The Rusty, Trusty Tractor

The Rusty, Trusty Tractor

4.5 2
by Joy Cowley

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Boyds Mills Press publishes a wide range of high-quality fiction and nonfiction picture books, chapter books, novels, and nonfiction  See more details below


Boyds Mills Press publishes a wide range of high-quality fiction and nonfiction picture books, chapter books, novels, and nonfiction

Editorial Reviews

Publishers Weekly - Publisher's Weekly
A boy doesn't understand his grandfather's love of a worn-out old tractor until he witnesses its dependability for himself. "An easygoing pace and down-home diction invite readers into a warm family story filled with nuggets of wisdom," said PW. Ages 4-8. (Feb.) Copyright 2000 Cahners Business Information.
Children's Literature - Teresa Jindo
Mr. Hill of Hill's Tractor Sales does his best to persuade Micah's grandfather that he needs a new tractor. However, grandfather has faith in his trusty old friend. Then Mr. Hill makes a friendly wager with grandfather. If grandfather's tractor makes it thorough another season, then Mr. Hill will owe grandfather a box of donuts. However, if grandfather's trusty friend does not make it another season, then he would owe Mr. Hill a box of donuts. This is a beautiful story about the love between a grandfather and grandson, as well as love between two old friends-grandfather and his rusty, trusty tractor. Dunrea's gouache illustrations do a wonderful job bringing this heartwarming story alive.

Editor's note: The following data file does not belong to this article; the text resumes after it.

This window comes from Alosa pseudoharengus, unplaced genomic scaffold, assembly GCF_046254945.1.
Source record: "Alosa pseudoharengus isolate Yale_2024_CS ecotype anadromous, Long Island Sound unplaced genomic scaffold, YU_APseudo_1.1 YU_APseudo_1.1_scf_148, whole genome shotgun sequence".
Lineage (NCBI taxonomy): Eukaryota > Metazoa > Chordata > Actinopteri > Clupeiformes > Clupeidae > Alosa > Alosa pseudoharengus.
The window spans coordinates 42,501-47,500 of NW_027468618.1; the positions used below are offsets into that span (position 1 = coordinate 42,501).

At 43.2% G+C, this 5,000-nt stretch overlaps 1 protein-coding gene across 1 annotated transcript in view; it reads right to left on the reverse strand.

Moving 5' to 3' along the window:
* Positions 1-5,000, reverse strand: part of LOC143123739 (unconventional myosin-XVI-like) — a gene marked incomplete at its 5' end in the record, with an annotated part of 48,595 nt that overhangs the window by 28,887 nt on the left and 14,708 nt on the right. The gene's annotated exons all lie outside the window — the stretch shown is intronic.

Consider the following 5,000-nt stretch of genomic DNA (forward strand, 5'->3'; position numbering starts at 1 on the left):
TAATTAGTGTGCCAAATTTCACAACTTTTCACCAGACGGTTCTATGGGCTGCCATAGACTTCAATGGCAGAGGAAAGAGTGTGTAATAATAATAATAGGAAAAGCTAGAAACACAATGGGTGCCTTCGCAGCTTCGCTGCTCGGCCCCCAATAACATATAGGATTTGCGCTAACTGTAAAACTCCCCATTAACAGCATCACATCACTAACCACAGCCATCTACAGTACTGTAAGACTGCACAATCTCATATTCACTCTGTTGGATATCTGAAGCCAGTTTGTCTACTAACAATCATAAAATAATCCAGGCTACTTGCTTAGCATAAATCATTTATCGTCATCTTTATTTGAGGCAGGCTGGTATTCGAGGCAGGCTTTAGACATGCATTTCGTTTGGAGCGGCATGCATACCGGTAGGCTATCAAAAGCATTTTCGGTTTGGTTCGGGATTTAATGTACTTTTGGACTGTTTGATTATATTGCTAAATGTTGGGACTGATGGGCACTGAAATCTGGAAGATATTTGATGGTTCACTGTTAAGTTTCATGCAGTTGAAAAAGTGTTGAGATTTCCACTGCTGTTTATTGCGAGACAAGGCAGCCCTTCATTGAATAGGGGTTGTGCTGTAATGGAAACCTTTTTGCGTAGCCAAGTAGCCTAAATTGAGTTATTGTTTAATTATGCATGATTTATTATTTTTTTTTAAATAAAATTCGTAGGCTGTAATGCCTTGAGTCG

School Library Journal
K-Gr 2-This quiet picture book celebrates the connection between an old farmer and his 50-year-old tractor. Granpappy's commitment to his old friend is frustrating for Mr. Hill, a tractor salesman, and a bit mysterious to his young grandson Micah. After all, it has cracked tires, a worn-out seat cushion, and no cab enclosure. Mr. Hill's lot, on the other hand, is full of bright, shiny vehicles with heat, air conditioning, and even sound systems. The salesman bets 20 jelly doughnuts that the old tractor won't make it through the season. But Granpappy uses it to plow, plant, mow, rake, and bale 20 acres of hay-and it even starts up smoothly when it's needed to pull Mr. Hill's car out of a mud puddle. Cowley combines pleasantly evocative language ("The rest of spring came through at a gallop") with a straightforward plot and minimal but effective characterization to create an engaging story. Dunrea's gouache illustrations are reminiscent of Nancy Wilson Parker's flat, simple style, showing readers an old-fashioned farm, a tow-headed Micah clad in overalls, and a mustachioed Granpappy. Their static charm suits the low-key story perfectly. Given the popularity of books about farms, families, and "things that go," this title will appeal to a wide audience.-Lisa Dennis, The Carnegie Library of Pittsburgh, PA Copyright 1999 Cahners Business Information.

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Product Details

Highlights Press
Publication date:
Edition description:
Product dimensions:
10.00(w) x 8.00(h) x (d)
Age Range:
4 - 8 Years

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The Rusty, Trusty Tractor 4.5 out of 5 based on 0 ratings. 2 reviews.
Guest More than 1 year ago
This book has great character development, warmth, and interesting vocabulary. My son is too young to understand all the beautiful descriptions, but he has this book memorized from cover to cover anyway! It is his absolute favorite! And while it is not a quick book to read, we don't mind reading it to him over and over and over again because it is well done and interesting- even to adults. Especially recommended for "gifted" preschoolers interested in tractors or farming.
Guest More than 1 year ago
My two-year-old son does not appreciate the finely crafted words in this book. He just loves tractors. But Joy Cowley writes in beautiful images and clever southern phrases that make reading this book over and over again a real delight. Interesting subject (tractors!!!), a good lesson, and great writing! Story telling done right. I am not overly impressed with the pictures, but since they are for a child, and my son stays riveted through the entire reading of the book, they can't be that bad, now can they?